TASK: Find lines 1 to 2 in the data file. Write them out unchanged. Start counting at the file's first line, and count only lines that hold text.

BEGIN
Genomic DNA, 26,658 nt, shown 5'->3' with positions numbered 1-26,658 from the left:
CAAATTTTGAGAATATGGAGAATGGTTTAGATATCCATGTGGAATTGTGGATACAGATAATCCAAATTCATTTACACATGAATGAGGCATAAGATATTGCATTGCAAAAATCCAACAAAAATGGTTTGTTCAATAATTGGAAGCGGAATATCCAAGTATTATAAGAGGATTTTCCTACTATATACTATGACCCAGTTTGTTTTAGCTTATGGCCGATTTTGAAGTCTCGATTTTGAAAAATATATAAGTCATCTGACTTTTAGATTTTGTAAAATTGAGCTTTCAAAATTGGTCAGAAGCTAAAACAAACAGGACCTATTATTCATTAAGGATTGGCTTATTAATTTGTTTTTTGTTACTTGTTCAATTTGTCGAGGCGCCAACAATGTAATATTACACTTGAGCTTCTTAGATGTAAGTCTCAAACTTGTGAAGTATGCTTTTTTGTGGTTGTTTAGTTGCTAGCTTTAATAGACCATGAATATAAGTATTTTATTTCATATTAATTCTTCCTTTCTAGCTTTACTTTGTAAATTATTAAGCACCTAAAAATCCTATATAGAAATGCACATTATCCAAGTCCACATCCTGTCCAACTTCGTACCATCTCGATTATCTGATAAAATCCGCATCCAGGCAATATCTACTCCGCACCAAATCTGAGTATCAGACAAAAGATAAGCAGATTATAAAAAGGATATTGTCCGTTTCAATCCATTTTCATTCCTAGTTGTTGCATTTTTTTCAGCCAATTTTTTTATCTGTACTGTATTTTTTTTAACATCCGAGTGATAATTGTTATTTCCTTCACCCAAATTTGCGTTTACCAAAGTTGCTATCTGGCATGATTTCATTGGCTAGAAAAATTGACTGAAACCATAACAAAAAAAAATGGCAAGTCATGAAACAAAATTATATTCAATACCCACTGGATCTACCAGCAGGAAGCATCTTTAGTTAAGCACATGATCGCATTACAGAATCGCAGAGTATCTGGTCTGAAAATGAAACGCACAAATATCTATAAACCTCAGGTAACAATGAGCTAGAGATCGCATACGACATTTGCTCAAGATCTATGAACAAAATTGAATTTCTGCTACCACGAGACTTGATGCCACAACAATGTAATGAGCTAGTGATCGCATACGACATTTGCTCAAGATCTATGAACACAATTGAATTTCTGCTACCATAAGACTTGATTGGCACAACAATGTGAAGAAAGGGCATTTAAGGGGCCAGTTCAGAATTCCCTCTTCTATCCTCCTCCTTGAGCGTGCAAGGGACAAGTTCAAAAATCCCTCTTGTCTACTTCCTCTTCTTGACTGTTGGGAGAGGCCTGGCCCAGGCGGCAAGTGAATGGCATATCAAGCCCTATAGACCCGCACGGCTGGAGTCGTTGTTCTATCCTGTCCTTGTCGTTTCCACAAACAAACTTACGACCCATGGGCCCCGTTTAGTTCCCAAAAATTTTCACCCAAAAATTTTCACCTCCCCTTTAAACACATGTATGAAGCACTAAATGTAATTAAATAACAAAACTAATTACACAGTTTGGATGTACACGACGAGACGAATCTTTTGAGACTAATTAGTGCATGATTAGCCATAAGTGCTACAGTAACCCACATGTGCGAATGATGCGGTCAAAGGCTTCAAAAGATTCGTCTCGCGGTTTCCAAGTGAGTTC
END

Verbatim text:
Genomic DNA, 26,658 nt, shown 5'->3' with positions numbered 1-26,658 from the left:
CAAATTTTGAGAATATGGAGAATGGTTTAGATATCCATGTGGAATTGTGGATACAGATAATCCAAATTCATTTACACATGAATGAGGCATAAGATATTGCATTGCAAAAATCCAACAAAAATGGTTTGTTCAATAATTGGAAGCGGAATATCCAAGTATTATAAGAGGATTTTCCTACTATATACTATGACCCAGTTTGTTTTAGCTTATGGCCGATTTTGAAGTCTCGATTTTGAAAAATATATAAGTCATCTGACTTTTAGATTTTGTAAAATTGAGCTTTCAAAATTGGTCAGAAGCTAAAACAAACAGGACCTATTATTCATTAAGGATTGGCTTATTAATTTGTTTTTTGTTACTTGTTCAATTTGTCGAGGCGCCAACAATGTAATATTACACTTGAGCTTCTTAGATGTAAGTCTCAAACTTGTGAAGTATGCTTTTTTGTGGTTGTTTAGTTGCTAGCTTTAATAGACCATGAATATAAGTATTTTATTTCATATTAATTCTTCCTTTCTAGCTTTACTTTGTAAATTATTAAGCACCTAAAAATCCTATATAGAAATGCACATTATCCAAGTCCACATCCTGTCCAACTTCGTACCATCTCGATTATCTGATAAAATCCGCATCCAGGCAATATCTACTCCGCACCAAATCTGAGTATCAGACAAAAGATAAGCAGATTATAAAAAGGATATTGTCCGTTTCAATCCATTTTCATTCCTAGTTGTTGCATTTTTTTCAGCCAATTTTTTTATCTGTACTGTATTTTTTTTAACATCCGAGTGATAATTGTTATTTCCTTCACCCAAATTTGCGTTTACCAAAGTTGCTATCTGGCATGATTTCATTGGCTAGAAAAATTGACTGAAACCATAACAAAAAAAAATGGCAAGTCATGAAACAAAATTATATTCAATACCCACTGGATCTACCAGCAGGAAGCATCTTTAGTTAAGCACATGATCGCATTACAGAATCGCAGAGTATCTGGTCTGAAAATGAAACGCACAAATATCTATAAACCTCAGGTAACAATGAGCTAGAGATCGCATACGACATTTGCTCAAGATCTATGAACAAAATTGAATTTCTGCTACCACGAGACTTGATGCCACAACAATGTAATGAGCTAGTGATCGCATACGACATTTGCTCAAGATCTATGAACACAATTGAATTTCTGCTACCATAAGACTTGATTGGCACAACAATGTGAAGAAAGGGCATTTAAGGGGCCAGTTCAGAATTCCCTCTTCTATCCTCCTCCTTGAGCGTGCAAGGGACAAGTTCAAAAATCCCTCTTGTCTACTTCCTCTTCTTGACTGTTGGGAGAGGCCTGGCCCAGGCGGCAAGTGAATGGCATATCAAGCCCTATAGACCCGCACGGCTGGAGTCGTTGTTCTATCCTGTCCTTGTCGTTTCCACAAACAAACTTACGACCCATGGGCCCCGTTTAGTTCCCAAAAATTTTCACCCAAAAATTTTCACCTCCCCTTTAAACACATGTATGAAGCACTAAATGTAATTAAATAACAAAACTAATTACACAGTTTGGATGTACACGACGAGACGAATCTTTTGAGACTAATTAGTGCATGATTAGCCATAAGTGCTACAGTAACCCACATGTGCGAATGATGCGGTCAAAGGCTTCAAAAGATTCGTCTCGCGGTTTCCAAGTGAGTTC